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Our View: Crucial local government reform dead in the water

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Akel, Diko and Edek, have devised a way of maintaining the status quo by making the proposed reform subject to referendums

The proposed reform of local government has been dealt a deathly blow by the opposition parties Akel, Diko and Edek, which have devised a way of maintaining the status quo – making the proposed reform subject referendums. The parties also changed the government bills envisaging the creation of 17 (a compromise on the original proposal of 14), increasing the number to 20.

Presenting the decision taken by the House interior committee on Monday, the president, Akel deputy Eleni Mavrou, said: “Akel’s proposal for the holding of referendums in December 2023 on the scenarios of merging municipalities and communities, was adopted. For us, the holding of referendums is a matter of philosophy. Substantive reforms are not carried out with decrees, but through dialogue with society.”

Mavrou said the parties would have to persuade local societies that the merging of municipalities would improve the quality of life of residents and enhance the development prospects of towns. Why would three years be needed to persuade people to accept the reform that all parties believe would improve residents’ quality of life? And will it be put to a referendum if there are no doubts about the benefits?

We suspect it is because neither Akel nor its fellow travelers want reform to take place and have come up with the idea of referendums to prevent it from happening without taking the responsibility. Blocking reform would be the democratic decision of the public rather than an act of sabotage by the political forces of reaction.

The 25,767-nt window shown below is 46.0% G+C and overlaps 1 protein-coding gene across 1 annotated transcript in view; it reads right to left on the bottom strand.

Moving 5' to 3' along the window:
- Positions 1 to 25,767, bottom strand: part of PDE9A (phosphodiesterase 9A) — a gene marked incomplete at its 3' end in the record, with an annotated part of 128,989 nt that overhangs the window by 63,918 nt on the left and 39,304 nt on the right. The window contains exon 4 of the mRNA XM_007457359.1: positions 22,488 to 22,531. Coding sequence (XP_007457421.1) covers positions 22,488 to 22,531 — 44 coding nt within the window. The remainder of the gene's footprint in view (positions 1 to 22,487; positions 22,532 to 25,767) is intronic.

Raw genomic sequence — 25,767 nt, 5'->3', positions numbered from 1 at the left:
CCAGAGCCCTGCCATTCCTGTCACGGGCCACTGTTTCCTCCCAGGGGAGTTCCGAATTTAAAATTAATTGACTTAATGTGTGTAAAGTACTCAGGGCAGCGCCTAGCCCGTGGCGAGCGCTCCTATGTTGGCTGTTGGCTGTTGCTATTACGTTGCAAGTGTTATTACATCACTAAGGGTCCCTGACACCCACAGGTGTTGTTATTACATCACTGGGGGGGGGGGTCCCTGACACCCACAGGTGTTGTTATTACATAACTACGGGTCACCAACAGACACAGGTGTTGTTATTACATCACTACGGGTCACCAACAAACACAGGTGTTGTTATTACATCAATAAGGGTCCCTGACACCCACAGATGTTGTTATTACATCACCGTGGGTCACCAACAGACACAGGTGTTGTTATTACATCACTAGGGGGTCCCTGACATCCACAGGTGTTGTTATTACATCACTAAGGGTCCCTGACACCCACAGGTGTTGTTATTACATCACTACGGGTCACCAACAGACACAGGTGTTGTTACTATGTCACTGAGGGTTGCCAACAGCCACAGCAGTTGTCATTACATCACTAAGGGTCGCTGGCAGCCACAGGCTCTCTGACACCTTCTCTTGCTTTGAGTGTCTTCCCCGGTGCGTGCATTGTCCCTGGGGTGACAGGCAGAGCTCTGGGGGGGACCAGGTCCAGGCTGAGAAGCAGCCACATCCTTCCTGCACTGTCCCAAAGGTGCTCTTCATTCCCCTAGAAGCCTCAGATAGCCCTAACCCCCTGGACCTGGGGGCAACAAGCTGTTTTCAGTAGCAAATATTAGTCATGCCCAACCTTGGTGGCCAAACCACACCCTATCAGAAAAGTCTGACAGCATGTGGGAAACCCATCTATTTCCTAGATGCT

Was Mavrou being serious when she said that mayors, municipal and community councils as well as political parties would have to start a dialogue with citizens informing them about the benefits of the reform. Which mayors and councilors will be doing this? Those that have vehemently opposed the reforms and have been fighting against the merging of their municipality? Why would a mayor and councilors vote themselves out of jobs?

What happens if five municipalities vote against merging in the referendum? Will we end up with 25 municipalities? This would mean the reform of local government would be back at square one. Is Akel’s philosophy on a few thousand people, a very small minority, thwarting reform of an unsustainable system because they want to hold on to their power?

It is on these people Akel will rely to thwart the reform, because Akel, Diko and Edek want as many municipal council seats and mayorships as possible to distribute among their followers. This is the reason why we ended up with 30 municipalities and it is the reason the parties will now use the referendums to maintain this number.

 

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